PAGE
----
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Hoffmann, R. A wiki for the life sciences where authorship matters. Nature Genetics (2008)

Renal metabolism in fetal and newborn sheep.

The substrate and oxygen uptake by some organs in intact developing animals has been described, however, the kidney has not been studied. To examine substrate and oxygen uptake by the kidney, we implanted polyvinyl catheters into the renal vein, descending aorta, inferior vena cava, and urinary bladder of 11 fetal sheep (120-125 days gestation) and eight newborn lambs (1 day postnatal). Four days after surgery, blood samples were obtained simultaneously from the renal vein, aorta, and inferior vena cava for determination of oxygen content and saturation, and glucose and lactate concentrations. Renal blood flow was determined by the radionuclide-labeled microsphere method in the fetal lambs and by measuring 14C-inulin clearance in the newborn lambs. The fetal and newborn kidneys consumed oxygen at rates of 123 +/- 16 and 785 +/- 79 mumol/min/100 g kidney weight (mean +/- SEM), respectively. The increase in oxygen consumption from the fetal to the newborn period was accompanied by an increase in oxygen extraction from 25-35%, a large increase in oxygen delivery from 418 +/- 38 to 2231 +/- 127 mumol/min/100 g, and marked increases in glomerular filtration rate and sodium reabsorption (measured in six additional fetal sheep and the eight newborn lambs). This suggests that the postnatal increase in renal tubular activity is associated with an increase in oxygen consumption. Lactate was taken up by both fetal and newborn kidneys, and in nine of the 11 fetuses and in four of the eight newborns, there was net glucose release from the kidney.[1]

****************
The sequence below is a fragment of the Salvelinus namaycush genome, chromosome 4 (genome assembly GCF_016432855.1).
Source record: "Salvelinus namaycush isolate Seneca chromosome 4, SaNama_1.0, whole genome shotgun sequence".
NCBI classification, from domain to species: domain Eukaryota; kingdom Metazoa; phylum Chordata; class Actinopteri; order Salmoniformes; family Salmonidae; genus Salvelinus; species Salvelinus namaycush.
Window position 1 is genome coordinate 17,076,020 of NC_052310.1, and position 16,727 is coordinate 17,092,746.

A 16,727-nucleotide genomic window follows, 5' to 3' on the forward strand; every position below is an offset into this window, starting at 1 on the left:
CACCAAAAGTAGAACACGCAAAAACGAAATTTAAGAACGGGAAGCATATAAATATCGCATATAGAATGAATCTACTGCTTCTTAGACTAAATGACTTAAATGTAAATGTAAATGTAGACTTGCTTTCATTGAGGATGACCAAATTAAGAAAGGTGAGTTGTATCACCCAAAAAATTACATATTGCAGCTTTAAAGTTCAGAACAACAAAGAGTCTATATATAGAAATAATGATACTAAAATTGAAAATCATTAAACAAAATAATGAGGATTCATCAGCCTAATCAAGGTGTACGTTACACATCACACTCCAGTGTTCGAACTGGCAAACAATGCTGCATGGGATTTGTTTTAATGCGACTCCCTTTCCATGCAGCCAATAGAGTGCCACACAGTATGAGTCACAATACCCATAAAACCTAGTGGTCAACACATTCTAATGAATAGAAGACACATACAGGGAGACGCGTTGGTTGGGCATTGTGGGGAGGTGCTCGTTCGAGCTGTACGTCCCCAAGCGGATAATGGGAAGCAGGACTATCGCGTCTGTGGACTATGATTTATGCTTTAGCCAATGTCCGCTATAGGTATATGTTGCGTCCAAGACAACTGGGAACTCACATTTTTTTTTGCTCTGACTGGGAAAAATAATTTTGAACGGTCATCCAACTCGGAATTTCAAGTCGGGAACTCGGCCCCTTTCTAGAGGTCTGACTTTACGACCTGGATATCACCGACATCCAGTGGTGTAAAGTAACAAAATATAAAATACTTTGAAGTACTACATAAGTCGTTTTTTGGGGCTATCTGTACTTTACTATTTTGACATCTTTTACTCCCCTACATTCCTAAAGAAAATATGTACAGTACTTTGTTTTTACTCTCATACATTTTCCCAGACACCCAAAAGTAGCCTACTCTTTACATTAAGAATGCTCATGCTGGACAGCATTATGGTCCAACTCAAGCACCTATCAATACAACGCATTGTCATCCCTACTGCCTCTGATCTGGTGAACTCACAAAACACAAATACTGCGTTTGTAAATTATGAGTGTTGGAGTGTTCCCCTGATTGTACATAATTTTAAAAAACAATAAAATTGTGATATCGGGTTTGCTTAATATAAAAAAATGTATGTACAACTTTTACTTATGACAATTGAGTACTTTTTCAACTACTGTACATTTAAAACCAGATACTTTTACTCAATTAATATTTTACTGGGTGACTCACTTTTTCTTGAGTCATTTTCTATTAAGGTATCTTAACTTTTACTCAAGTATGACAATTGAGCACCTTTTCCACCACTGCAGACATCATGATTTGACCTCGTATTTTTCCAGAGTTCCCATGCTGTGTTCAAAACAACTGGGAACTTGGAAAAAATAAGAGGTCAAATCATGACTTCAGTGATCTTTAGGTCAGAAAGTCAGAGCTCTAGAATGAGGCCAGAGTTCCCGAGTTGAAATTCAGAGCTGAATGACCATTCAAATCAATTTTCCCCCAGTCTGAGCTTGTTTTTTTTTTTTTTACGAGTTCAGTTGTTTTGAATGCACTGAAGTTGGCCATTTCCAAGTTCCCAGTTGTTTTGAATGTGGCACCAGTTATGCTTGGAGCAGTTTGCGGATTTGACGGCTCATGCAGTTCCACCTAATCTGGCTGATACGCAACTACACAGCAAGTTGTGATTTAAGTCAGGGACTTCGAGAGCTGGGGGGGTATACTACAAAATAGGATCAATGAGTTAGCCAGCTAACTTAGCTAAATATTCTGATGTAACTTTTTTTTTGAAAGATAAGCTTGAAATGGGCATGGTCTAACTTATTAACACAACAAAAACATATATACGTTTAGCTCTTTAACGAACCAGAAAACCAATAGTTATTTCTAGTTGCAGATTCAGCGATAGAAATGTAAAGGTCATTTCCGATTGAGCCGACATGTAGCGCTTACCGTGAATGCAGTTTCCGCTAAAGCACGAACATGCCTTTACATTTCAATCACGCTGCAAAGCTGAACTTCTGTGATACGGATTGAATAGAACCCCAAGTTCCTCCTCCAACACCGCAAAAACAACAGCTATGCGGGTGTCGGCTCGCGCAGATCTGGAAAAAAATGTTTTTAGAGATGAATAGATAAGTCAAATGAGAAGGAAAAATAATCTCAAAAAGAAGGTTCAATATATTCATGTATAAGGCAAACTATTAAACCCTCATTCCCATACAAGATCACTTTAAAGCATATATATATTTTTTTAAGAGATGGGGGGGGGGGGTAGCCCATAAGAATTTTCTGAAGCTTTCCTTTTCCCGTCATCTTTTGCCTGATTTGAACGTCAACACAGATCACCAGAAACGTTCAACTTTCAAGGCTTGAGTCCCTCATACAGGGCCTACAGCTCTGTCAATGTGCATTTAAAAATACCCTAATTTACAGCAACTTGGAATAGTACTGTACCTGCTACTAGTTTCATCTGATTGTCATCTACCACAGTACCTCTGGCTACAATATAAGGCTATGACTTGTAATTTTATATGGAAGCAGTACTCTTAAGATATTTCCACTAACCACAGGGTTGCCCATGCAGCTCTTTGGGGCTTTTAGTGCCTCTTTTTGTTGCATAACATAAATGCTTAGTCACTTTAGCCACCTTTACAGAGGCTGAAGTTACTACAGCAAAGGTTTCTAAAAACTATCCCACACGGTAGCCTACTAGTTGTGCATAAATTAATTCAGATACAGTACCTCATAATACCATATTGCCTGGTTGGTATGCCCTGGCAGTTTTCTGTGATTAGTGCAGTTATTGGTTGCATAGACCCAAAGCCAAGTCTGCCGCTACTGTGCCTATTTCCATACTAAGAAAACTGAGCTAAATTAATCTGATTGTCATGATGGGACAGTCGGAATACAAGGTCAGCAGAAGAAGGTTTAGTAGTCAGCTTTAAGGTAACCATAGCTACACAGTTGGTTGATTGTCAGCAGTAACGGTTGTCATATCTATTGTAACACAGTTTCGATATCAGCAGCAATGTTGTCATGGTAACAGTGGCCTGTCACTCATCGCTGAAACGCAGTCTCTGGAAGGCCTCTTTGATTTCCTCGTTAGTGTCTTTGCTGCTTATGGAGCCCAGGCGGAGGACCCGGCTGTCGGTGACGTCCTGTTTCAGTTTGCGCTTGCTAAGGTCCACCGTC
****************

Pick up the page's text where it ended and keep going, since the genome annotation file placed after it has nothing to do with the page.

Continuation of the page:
1. Renal metabolism in fetal and newborn sheep. Iwamoto, H.S., Oh, W., Rudolph, A.M. Pediatr. Res. (1985) [Pubmed]
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